Cyndee Stevenson was a 37-year-old mother of six working as a waitress when she decided to go back to school two years ago to train as a nail professional. That income would help support the family-run Armed Forces Foundation, a non-profit organization concerned with veterans, military personnel, and their families.

The original plan was to have a salon in the Stevenson home. Cyndee and her husband Michael expected no hitches. In the Portsmouth area, many professionals had home offices---doctors, attorneys, real estate agents. However, zoning officials in two cities said that a nail salon didn’t qualify for a home office or a professional building.

Beyond zoning restrictions, explains Mike, few members of the general public understood what a nail technician does. “Among those who do, many envision a manicurist as a gum-chewing, mini-skirted Madge with a bottle of Palmolive liquid. We had professional people ask us what a manicurist was.”

The couple applied to the town of Tiverton, R.I., to open a salon in their home.

“We thought it was going to be easy. Cyndee had been trained, had worked as a professional, and knew w hat she was doing. We were wrong. They turned us down”  he relates.

“If my wife was a doctor, a lawyer, a dentist, or a veterinarian, she could have an office in her home. But she is none of those. They didn’t consider her a professional. Manicurists weren’t even mentioned in the zoning code book, so the council decided to lump us with barbers and beauty salons.”

The Stevensons were discouraged, but they weren’t about to give up. “I tell people to do research. Read, search, ask questions. That’s how you get the information you need to go back to these people and win,” he says.

Meanwhile, the couple rented salon space in nearby Portsmouth in case they couldn’t win approval for a home-based salon. The salon was above a dentist’s office in an old home that had been converted into a professional building. Other tenants included an attorney and a real estate agent.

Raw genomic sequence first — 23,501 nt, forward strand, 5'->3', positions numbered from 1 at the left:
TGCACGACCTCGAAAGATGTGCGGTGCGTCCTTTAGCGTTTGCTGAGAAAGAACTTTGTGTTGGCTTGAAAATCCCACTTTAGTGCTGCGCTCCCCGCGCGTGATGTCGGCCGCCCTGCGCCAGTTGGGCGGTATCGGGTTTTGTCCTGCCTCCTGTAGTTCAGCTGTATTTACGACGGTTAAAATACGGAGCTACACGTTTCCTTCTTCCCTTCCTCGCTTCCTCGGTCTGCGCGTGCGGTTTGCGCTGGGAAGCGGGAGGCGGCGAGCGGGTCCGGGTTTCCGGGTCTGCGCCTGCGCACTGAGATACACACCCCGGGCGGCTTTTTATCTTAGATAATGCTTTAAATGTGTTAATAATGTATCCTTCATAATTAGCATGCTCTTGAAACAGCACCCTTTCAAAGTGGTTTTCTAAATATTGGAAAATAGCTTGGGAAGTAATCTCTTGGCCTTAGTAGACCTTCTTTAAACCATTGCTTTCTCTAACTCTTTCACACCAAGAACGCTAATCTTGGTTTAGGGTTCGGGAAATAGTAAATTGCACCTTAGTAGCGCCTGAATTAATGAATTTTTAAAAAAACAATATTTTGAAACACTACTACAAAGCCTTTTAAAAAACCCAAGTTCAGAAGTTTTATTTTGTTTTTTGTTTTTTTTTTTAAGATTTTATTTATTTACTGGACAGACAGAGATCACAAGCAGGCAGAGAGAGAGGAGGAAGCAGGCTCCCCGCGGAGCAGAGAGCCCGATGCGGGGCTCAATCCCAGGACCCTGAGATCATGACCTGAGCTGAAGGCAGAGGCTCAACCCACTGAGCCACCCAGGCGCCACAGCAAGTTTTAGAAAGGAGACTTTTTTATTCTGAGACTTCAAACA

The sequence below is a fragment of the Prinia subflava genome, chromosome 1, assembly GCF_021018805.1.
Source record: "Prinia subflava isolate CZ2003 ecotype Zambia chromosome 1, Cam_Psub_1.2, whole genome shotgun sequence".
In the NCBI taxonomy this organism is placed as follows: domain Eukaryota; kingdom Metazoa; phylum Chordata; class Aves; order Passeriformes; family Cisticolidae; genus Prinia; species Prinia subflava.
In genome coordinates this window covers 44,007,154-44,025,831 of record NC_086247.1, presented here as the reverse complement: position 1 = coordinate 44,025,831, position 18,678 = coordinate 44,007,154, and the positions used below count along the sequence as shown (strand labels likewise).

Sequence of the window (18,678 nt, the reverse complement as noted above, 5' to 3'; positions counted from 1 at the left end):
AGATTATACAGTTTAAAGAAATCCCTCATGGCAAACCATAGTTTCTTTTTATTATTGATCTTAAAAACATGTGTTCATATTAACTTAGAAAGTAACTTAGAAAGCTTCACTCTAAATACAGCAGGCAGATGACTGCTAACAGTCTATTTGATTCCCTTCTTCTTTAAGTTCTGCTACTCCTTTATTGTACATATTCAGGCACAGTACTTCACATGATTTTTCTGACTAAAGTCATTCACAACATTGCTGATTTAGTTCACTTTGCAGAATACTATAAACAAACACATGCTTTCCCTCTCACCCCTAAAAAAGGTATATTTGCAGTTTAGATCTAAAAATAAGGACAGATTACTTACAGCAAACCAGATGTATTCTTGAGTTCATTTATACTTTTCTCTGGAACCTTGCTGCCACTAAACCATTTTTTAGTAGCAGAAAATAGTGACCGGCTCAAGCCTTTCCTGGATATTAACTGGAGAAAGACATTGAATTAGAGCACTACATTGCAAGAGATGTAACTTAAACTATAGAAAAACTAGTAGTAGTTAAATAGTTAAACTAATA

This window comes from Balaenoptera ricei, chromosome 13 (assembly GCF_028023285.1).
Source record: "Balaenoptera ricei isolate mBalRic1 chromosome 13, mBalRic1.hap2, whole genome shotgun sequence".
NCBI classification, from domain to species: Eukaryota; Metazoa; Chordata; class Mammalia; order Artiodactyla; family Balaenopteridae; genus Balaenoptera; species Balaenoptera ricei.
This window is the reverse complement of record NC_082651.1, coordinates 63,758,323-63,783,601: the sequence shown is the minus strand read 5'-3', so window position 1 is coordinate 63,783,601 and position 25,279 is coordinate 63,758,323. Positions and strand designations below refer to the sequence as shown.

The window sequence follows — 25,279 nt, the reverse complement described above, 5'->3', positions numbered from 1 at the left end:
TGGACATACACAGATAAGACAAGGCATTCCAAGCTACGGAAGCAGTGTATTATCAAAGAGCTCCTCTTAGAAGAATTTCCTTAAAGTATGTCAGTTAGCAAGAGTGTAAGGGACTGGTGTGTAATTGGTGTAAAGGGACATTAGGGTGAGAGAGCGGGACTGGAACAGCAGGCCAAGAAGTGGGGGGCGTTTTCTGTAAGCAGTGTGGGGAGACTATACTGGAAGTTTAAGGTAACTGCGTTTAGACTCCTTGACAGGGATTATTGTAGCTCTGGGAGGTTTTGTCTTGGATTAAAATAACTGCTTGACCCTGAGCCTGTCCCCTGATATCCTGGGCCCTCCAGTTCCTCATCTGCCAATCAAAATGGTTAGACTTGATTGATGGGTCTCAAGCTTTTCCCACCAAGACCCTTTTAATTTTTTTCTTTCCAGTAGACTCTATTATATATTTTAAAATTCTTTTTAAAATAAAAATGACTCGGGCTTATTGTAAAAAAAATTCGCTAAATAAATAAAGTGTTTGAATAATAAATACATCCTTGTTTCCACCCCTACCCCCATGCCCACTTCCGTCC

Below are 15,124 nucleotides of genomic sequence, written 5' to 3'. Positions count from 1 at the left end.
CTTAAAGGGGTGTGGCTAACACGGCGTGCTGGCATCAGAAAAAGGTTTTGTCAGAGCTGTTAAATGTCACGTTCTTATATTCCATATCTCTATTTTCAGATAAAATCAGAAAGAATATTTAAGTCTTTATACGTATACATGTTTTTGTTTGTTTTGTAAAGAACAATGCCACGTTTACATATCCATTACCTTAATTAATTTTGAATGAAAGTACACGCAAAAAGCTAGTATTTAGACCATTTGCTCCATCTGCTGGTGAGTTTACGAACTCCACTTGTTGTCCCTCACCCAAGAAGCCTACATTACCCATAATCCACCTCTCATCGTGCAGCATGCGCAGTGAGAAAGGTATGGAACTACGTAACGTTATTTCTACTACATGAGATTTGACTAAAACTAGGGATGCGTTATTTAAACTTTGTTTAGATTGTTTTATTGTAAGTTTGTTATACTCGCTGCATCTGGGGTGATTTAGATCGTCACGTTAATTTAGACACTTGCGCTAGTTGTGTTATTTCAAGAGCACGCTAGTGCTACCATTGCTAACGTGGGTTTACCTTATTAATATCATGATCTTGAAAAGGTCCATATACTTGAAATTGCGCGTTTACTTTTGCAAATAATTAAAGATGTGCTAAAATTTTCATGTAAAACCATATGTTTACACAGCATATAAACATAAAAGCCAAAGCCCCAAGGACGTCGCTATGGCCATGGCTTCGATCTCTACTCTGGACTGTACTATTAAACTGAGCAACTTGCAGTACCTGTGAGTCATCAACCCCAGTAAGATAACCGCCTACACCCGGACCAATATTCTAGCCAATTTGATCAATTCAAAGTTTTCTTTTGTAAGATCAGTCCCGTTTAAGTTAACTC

The Stevensons waited to receive their letter from the Portsmouth zoning board approving their business use of the building.  The letter had to go first to the Division of Professional Regulation in Providence before a license would be issued.

The process seemed to be moving toward approval---until the building inspector noted that the zoning code book didn’t define what a manicurist was. And, the building had been rezoned residential. “We were back where we started in Tiverton. All of our capital was tied up in opening the shop, and they were telling us we couldn’t open,” Mike recalls.

The Stevensons determined that the only way they were going to get their license was to get the zoning board to see things their way. And so they set about educating the board about nail care professionals skills.

“Cyndee wore her lab coat to the meeting. She brought some of her instruments. We described her training, how she used the tools, what safety precautions she has to take,” says Mike. She even demonstrated the seriousness of the profession by showing that there were trade magazines written exclusively for nail technicians.

Perhaps what had the strongest impact on the board was a statement Mike had heard at a national nail care convention that he repeated. “Outside of the medical profession, a nail technician is the only person who is licensed to take a cutting instrument to your body. I noted that what my wife provided was not just a luxury service but a vital and valuable health service to the community,” he recalls.

The Stevensons won their license and the salon opened.


The next challenge was to sway the council in Tiverton. The procedure there was much more formal. Mike had learned a great deal from his first experience and decided to do even deeper research. He searched out articles dealing with business practices and professionalism. He made copies of articles and advertisements from trade magazines, highlighting key sentences on every copy.

Armed with the articles, Mike described advances in nail technology over the past 20 years. He discussed the training a nail technician receives in chemistry. Each time he made a point, he handed out one of his articles, marking them like courtroom exhibits.

He concluded his presentation by displaying his wife’s nail instruments and stating, “There is not a person in this room who is licensed in this state to use these instruments except my wife.” The victory was sweet, Mike recalls. “They told me that we did not need a variance---that my wife is a professional and she qualified on those terms. Now, we can open a salon in our home when we are ready.”